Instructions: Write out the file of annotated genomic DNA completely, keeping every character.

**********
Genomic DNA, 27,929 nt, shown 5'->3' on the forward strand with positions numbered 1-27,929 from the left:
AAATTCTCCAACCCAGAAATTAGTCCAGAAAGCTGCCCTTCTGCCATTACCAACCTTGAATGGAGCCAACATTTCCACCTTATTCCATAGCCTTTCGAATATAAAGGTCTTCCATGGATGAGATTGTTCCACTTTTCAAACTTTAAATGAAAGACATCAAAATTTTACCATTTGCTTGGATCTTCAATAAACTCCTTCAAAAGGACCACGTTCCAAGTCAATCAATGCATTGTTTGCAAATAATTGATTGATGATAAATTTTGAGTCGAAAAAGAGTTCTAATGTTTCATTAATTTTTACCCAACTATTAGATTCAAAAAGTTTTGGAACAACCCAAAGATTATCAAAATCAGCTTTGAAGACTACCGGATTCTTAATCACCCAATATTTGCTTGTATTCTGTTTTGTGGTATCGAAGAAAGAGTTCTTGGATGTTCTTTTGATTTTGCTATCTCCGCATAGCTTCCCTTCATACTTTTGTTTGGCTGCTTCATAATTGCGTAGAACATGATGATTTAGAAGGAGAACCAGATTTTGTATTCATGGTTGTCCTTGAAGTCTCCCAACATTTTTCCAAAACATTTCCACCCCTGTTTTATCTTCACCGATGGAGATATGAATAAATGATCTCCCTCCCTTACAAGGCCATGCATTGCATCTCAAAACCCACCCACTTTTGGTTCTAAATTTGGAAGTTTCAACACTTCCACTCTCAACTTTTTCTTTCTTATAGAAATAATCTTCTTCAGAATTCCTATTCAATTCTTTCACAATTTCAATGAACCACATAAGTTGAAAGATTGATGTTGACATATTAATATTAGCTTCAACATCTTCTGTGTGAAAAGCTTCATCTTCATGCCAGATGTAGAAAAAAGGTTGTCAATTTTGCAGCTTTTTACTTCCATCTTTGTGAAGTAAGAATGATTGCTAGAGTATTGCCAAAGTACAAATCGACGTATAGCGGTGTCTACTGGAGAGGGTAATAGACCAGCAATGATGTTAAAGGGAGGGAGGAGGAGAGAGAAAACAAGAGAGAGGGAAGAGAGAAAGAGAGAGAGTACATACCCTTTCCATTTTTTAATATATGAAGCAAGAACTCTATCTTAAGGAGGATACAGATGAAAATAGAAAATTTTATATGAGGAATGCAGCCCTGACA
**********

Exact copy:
Genomic DNA, 27,929 nt, shown 5'->3' on the forward strand with positions numbered 1-27,929 from the left:
AAATTCTCCAACCCAGAAATTAGTCCAGAAAGCTGCCCTTCTGCCATTACCAACCTTGAATGGAGCCAACATTTCCACCTTATTCCATAGCCTTTCGAATATAAAGGTCTTCCATGGATGAGATTGTTCCACTTTTCAAACTTTAAATGAAAGACATCAAAATTTTACCATTTGCTTGGATCTTCAATAAACTCCTTCAAAAGGACCACGTTCCAAGTCAATCAATGCATTGTTTGCAAATAATTGATTGATGATAAATTTTGAGTCGAAAAAGAGTTCTAATGTTTCATTAATTTTTACCCAACTATTAGATTCAAAAAGTTTTGGAACAACCCAAAGATTATCAAAATCAGCTTTGAAGACTACCGGATTCTTAATCACCCAATATTTGCTTGTATTCTGTTTTGTGGTATCGAAGAAAGAGTTCTTGGATGTTCTTTTGATTTTGCTATCTCCGCATAGCTTCCCTTCATACTTTTGTTTGGCTGCTTCATAATTGCGTAGAACATGATGATTTAGAAGGAGAACCAGATTTTGTATTCATGGTTGTCCTTGAAGTCTCCCAACATTTTTCCAAAACATTTCCACCCCTGTTTTATCTTCACCGATGGAGATATGAATAAATGATCTCCCTCCCTTACAAGGCCATGCATTGCATCTCAAAACCCACCCACTTTTGGTTCTAAATTTGGAAGTTTCAACACTTCCACTCTCAACTTTTTCTTTCTTATAGAAATAATCTTCTTCAGAATTCCTATTCAATTCTTTCACAATTTCAATGAACCACATAAGTTGAAAGATTGATGTTGACATATTAATATTAGCTTCAACATCTTCTGTGTGAAAAGCTTCATCTTCATGCCAGATGTAGAAAAAAGGTTGTCAATTTTGCAGCTTTTTACTTCCATCTTTGTGAAGTAAGAATGATTGCTAGAGTATTGCCAAAGTACAAATCGACGTATAGCGGTGTCTACTGGAGAGGGTAATAGACCAGCAATGATGTTAAAGGGAGGGAGGAGGAGAGAGAAAACAAGAGAGAGGGAAGAGAGAAAGAGAGAGAGTACATACCCTTTCCATTTTTTAATATATGAAGCAAGAACTCTATCTTAAGGAGGATACAGATGAAAATAGAAAATTTTATATGAGGAATGCAGCCCTGACA